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Motorsport without the driver

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July 11, 2006

Motorsport without the driver

Motorsport without the driver

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July 12, 2006 DARPA might have started something huge when it held the first Grand Challenge as a fledgling new sport has taken root - motorsport without the driver. That first race where the best vehicle only managed a few miles has now spawned the first race for robots, appropriately to be held at one of the birthplaces of American motorsport and the mountain that inspired Katharine Lee Bates famous poem, “America the Beautiful” – Pikes Peak. Pikes Peak has a 14,700 ft high summit with a 12.4 mile long access road rising 4710 feet through 156 corners, and annual races have been held there since 1916. Now the first Annual Autonomous Robot Race to the top of Pikes Peak will be held September 23, 2006. So far ten competitors have entered, most of whom will be recognised from their previous outings at DARPA GC I & II, though all comers are welcome. Team Axion made the trip to the 2006 Pikes Peak International Hillclimb (with drivers) last week and on the day after the race Spirit, Axion Racing’s autonomous Jeep Grand Cherokee, became the first unmanned vehicle to drive itself to the summit of Pikes Peak without human interaction or remote control. Spirit’s time of 47 minutes and 10.3 seconds was almost five times that of Kiwi Rod Millen’s record but as Axion Racing’s Team Leader Bill Kehaly explained, “we would have reached the top quicker, but Spirit kept having to apply brakes to stay back from slower human controlled vehicles.” “Our top speed is presently 25 miles per hour and we think we can break 30 minutes at this September’s inaugural Pikes Peak Robot Hill Climb.”

Using on-board computers to analyze data from GPS signals, lasers, stereo cameras, sound systems, and radar units, the self-driving vehicle is able to know where it is and where it needs to go. These capabilities were successfully field tested when Spirit joined the half million people who reach Pikes Peak’s Summit House each year.

“It was visually stimulating watching the vehicle follow the road and drive confidently past the many beautiful vistas on Pike’s Peak,” said Kevin Shand, Interim Executive Director of the Colorado Film Commission. “It’s really going to be something to see multiple autonomous vehicles try their luck on the mountain, later this year.“ Shand was an observer in Axion Racing’s support vehicle, which followed Spirit and had an emergency override system, just in case.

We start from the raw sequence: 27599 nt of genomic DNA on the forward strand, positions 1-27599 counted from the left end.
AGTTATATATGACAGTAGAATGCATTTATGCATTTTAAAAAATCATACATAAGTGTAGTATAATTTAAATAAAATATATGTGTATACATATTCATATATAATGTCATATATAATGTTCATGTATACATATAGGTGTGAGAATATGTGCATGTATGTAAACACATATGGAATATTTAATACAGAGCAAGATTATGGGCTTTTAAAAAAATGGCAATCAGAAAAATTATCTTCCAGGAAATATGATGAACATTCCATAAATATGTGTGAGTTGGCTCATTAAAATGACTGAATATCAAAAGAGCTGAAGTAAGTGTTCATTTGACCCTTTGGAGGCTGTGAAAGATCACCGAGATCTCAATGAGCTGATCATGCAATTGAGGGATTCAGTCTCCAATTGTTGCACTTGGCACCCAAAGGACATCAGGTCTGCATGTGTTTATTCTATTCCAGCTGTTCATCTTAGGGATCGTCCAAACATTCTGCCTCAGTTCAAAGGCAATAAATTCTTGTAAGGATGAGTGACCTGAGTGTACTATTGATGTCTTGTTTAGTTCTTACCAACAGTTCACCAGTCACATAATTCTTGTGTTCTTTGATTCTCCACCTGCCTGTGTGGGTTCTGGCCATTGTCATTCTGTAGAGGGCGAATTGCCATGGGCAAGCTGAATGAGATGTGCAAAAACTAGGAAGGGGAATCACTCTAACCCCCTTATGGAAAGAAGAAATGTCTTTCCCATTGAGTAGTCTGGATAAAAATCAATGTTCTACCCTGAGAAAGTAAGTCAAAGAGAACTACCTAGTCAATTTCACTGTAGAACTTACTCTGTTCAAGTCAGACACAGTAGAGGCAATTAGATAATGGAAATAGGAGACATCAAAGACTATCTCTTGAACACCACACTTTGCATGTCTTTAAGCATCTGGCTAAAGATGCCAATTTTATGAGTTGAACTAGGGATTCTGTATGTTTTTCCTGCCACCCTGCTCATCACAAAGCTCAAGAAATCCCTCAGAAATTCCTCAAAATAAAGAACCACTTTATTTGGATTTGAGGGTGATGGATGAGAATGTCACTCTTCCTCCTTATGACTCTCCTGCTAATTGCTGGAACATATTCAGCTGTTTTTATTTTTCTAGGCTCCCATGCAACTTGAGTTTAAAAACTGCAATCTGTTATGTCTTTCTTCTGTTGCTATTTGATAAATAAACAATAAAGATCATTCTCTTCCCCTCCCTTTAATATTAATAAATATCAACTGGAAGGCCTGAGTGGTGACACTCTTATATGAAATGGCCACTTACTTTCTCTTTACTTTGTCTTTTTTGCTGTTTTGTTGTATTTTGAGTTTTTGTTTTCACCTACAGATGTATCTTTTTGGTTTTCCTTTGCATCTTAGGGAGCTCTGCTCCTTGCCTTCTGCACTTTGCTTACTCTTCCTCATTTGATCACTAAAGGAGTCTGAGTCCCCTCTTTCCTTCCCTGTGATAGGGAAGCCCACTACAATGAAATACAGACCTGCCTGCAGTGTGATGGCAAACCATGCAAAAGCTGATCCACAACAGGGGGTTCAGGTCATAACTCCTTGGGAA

This isn’t the first autonomous vehicle challenge that Axion Racing has been involved with. The team took off sixth in the inaugural 2004 DARPA Grand Challenge and was ranked by DARPA as the third best team (took off fourth) in the 2005 Grand Challenge.

“We’ve done really well qualifying against big money and universities for the DARPA Challenges.“ said Kehaly, “Only one team can win and we have been a little unlucky so far on race days.” Axion Racing had its GPS system give out on the 2004 Grand Challenge starting line and then went 67 miles (half-way) before unexpectedly pulling left into a ditch during the 2005 Grand Challenge. The GPS problem was fixed with a military grade Inertial Navigation System from Northrop Grumman and a half-hour wheel alignment fixed Spirit’s desire to pull to the left.

DriverlessMotorSport’s Sam Harbaugh will lead a team making sure each participant is ready to start near mile 7 on Pikes Peak Highway and then each self-driving vehicle will be given an adjusted time at the 14,110 foot summit’s finish line.

“We’re excited about our chances to set the autonomous record,” said Kehaly. “We’ve already proven that we can make it up to the summit and we’ll only get better over the next few months.”

Some people thought it was a special opportunity to view the future as Spirit showed off her stuff to visitors at the summit. “I’ll tell you, I would love to have my car drive itself back down this mountain” said Jodi Larson, a local Colorado Springs graphic artist, “It would be great to look out and take in all this beauty, without worrying about steering around the next curve.”

Rod Millen won’t have to worry about losing his speed record just yet, but someday it just might be a robot who own the quickest time.

About the Author
Mike Hanlon After Editing or Managing over 50 print publications primarily in the role of a Magazine Doctor, Mike embraced the internet full-time in 1995 and became a "start-up all-rounder" – quite a few start-ups later, he founded Gizmag in 2002. Now he can write again.   All articles by Mike Hanlon
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